Sunday, 05 April 2020
KENNETH William Cook — Ken, Cookie, son, brother, dad, granddad, great granddad — was born on May 27, 1924 to Gilbert and Emily Cook.
He was the third of four children with an older sister and brother, Olive and Gill, and a younger brother, Reg.
Ken was born in Kingham in the Cotswolds but the Cooks had always been Watlington people at heart.
Being part of the Watlington community was key to Ken’s life and this started when he was just four and growing up in the Bull pub.
His childhood was spent on the hills, scrumping in the summer months, while in winter he would go tobogganing with the boy scouts down the White Mark.
If he wasn’t being one of the boys, he was sweet-talking the local ladies. In the words of his brother Reg: “He had a lot of girlfriends.”
Ken left school at 14 and started work at a Stokenchurch chairmaker’s, cycling there six days a week up and down Watlington Hill.
His career there was shortlived, however, as asking for a pay raise resulted in him being given his cards.
After this foray into carpentry, he started work at the Pressed Steel Company’s plant in Cowley, making ammunition boxes.
By 1942, at the grand old age of 17, Ken decided that his time had come to serve.
His first port of call was the RAF recruitment office as every young man at the time wanted to fly and Ken was no exception.
Unfortunately, his dreams of being a dashing fighter ace were shortlived as he was told they were not recruiting at that particular time which, considering his fear of heights, was probably a good thing.
His next port of call was just around the corner at the Royal Navy office. They were recruiting and, with a few white lies, Ken managed to get himself signed up underage. Upon his 18th birthday, Ken was assigned to coastal forces. Managing to dodge D-Day, he spent much of his service in the Mediterranean, being based out of Malta and Egypt.
He was skippered by Scott of the Antarctic’s son Sir Peter Scott, skinny-dipped in front of the queen of Egypt and famously took a solo circumnavigation around Malta harbour by rowing boat while being pelted with rubbish.
He was involved with the Anzio and Sicily invasions and rescued US sailors whose ship had been torpedoed by German U-boats.
When he returned to civilian life Ken worked in the family businesses, overseeing the running of the watercress beds in High Wycombe, Wheatfield, Ewelme and Watlington.
Unfortunately, the cress beds became unprofitable, so he returned to the Pressed Steel in Cowley, this time pressing Rover car parts.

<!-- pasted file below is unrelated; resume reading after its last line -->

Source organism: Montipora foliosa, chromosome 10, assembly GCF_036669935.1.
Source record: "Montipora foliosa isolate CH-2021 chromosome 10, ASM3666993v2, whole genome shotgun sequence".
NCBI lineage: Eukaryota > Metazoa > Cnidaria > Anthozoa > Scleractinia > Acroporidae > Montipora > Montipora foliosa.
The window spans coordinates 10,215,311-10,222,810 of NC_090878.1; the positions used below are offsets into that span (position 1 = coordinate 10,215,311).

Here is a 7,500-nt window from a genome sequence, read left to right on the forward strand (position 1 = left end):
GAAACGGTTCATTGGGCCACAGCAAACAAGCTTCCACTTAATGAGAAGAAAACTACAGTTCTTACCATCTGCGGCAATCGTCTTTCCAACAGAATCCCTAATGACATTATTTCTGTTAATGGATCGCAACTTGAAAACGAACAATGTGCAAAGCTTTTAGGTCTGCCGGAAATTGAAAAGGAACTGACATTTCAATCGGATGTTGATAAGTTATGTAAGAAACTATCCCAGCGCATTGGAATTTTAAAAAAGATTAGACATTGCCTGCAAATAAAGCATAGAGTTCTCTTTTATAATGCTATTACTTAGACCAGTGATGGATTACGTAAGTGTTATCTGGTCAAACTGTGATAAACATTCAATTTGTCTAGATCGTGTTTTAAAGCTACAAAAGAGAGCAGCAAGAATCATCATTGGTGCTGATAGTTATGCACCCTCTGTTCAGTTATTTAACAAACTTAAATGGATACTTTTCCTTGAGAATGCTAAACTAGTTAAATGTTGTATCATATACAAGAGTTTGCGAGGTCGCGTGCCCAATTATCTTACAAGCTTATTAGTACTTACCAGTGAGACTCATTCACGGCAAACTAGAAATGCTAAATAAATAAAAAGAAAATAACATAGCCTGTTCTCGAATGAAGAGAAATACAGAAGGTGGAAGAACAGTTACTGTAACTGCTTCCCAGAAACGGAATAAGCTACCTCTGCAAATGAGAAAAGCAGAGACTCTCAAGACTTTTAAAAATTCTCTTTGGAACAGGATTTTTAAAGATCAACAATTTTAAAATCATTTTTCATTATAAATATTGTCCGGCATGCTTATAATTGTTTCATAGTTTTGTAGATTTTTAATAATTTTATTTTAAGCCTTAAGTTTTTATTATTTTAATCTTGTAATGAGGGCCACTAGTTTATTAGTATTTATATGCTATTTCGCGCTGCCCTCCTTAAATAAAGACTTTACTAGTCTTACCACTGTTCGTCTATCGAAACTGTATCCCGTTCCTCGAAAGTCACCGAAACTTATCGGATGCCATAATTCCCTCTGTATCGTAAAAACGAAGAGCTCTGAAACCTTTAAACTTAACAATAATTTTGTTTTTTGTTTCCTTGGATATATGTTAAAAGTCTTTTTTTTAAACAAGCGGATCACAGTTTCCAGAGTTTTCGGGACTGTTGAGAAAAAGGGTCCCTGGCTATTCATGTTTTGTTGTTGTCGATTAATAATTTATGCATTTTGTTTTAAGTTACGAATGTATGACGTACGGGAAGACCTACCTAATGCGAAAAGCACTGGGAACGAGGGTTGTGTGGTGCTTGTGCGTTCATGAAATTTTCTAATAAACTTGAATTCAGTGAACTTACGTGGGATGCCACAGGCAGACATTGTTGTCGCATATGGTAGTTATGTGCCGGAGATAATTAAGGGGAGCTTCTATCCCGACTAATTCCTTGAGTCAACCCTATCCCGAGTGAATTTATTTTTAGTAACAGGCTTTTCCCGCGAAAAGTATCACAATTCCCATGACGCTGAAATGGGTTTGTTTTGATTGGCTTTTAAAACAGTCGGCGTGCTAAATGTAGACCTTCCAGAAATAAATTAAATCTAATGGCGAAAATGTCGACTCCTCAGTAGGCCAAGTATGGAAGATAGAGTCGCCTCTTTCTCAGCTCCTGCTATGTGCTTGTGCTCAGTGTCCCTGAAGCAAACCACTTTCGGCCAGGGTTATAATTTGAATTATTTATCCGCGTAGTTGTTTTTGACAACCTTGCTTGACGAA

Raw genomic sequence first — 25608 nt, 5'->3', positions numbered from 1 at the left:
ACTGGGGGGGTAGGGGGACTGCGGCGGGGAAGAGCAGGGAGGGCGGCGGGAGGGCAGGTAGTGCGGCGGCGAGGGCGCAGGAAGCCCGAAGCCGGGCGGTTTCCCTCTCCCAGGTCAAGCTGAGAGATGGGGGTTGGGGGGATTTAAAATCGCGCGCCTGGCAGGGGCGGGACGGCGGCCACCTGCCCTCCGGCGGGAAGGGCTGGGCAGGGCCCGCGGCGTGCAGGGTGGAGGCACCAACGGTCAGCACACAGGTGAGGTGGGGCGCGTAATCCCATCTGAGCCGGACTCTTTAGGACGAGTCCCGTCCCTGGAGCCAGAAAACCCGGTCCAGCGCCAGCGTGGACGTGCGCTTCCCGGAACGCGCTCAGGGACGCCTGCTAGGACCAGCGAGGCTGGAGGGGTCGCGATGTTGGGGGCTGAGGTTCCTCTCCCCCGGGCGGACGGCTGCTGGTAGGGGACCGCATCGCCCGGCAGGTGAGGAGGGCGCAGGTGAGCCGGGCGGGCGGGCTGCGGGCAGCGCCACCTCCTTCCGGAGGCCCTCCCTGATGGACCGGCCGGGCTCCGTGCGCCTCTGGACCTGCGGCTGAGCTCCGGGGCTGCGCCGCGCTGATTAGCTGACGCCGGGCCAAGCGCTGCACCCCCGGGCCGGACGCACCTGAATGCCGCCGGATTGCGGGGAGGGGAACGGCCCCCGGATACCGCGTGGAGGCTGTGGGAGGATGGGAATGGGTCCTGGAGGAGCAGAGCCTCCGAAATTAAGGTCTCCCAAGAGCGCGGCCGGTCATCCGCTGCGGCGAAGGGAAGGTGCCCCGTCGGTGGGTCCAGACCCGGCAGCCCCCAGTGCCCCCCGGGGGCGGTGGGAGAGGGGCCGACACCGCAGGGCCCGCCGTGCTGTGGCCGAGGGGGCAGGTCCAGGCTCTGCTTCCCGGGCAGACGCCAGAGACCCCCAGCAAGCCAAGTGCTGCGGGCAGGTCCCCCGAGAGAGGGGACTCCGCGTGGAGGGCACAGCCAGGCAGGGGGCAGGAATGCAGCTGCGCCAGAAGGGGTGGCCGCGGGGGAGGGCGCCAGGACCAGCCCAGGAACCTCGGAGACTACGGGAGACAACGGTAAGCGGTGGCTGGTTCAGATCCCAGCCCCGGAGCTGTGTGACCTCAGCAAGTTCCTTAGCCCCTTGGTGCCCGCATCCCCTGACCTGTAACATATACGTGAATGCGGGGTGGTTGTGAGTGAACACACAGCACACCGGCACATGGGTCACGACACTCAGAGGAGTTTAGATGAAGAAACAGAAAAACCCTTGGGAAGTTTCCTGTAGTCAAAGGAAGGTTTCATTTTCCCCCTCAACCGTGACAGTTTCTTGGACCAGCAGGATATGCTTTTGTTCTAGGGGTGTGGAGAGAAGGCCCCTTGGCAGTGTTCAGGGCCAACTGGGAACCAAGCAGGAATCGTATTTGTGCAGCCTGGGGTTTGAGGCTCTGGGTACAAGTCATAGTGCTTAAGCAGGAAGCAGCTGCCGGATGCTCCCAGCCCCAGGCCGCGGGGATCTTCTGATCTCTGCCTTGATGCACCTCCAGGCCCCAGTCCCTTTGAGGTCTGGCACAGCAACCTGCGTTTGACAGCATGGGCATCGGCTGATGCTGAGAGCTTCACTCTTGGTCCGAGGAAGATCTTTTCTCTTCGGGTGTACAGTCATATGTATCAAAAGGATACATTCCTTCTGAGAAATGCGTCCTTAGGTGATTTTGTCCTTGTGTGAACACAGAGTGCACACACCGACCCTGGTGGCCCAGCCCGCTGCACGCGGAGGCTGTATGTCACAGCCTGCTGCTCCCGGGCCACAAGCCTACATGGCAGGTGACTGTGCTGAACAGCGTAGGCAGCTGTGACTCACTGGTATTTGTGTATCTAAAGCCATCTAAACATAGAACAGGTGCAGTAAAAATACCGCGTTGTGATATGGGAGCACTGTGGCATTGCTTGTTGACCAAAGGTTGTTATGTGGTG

He became a shop steward at the plant but apparently was the only one who was a Conservative and was one of the few who worked rather than went on strike during the Seventies.
Ken met his first wife Gisela in Germany after the war and they had two sons, Peter and Michael.
The marriage didn’t work out and, with sole custody of the boys, he looked after them with help from his mother.
He met Greta, his second wife, at a New Year’s Eve work dance. They clicked and were married in 1960. They had a long and happy marriage and were together for more than 50 years.
Ken officially retired from the Rover plant in 1987 after 37 years but he was not one to sit around and read the paper all day.
Instead he started a new career working as gardener and handyman for Peter and Katherine Kausland.
This lasted for 25 years and the couple became a second family to Ken and he a second father to them.
Ken was deeply involved with the Royal British Legion and was asked by General Sir John Mogg to help set up the Watlington branch in 1976. He was chairman of the branch for nearly seven years and ran the welfare branch for 20 years.
He continued to collect for the Poppy Appeal in the high street each year until a few years ago.
After many years of contributing to the cause, Ken was awarded the national certificate of appreciation, national life membership and the gold badge for his hard work and dedication.
In 1974, Ken became a grandfather to Neil and over the next 10 years saw three more grandchildren, Heidi, Alex and Helena.
He enjoyed spending time with them very much and it would make his day.
Ken’s Legion connection allowed him to take his grandson Neil to several amazing events, including Trooping the Colour and the Festival of Remembrance at the Royal Albert Hall.
In the last 10 years Ken became a great grandfather to Hattie, Emelia, Jacob and Harry.
In recent years the loss of his sight caused him sadness but he never complained and would be the first to say that the silver lining was that it brought the charity Blind Veterans UK into his life.
It was even possible for him to take holidays to the blind veterans centre in Ovingdean, near Brighton, and to the battlefields and war graves of northern France.
But perhaps his proudest time was being able to take part in the Remembrance Day parade at the Cenotaph in London for the last two years.
Ken was proud to have served and made friends that lasted his lifetime but also enjoyed making new, younger friends at Ovingdean.
He will be missed but his family are pleased that he was part of their lives and learned so much from him. As a member of one of our greatest generations, Ken’s passing is even more poignant but what he had to go through to allow us to live in the world today will never be forgotten.
16 March 2020
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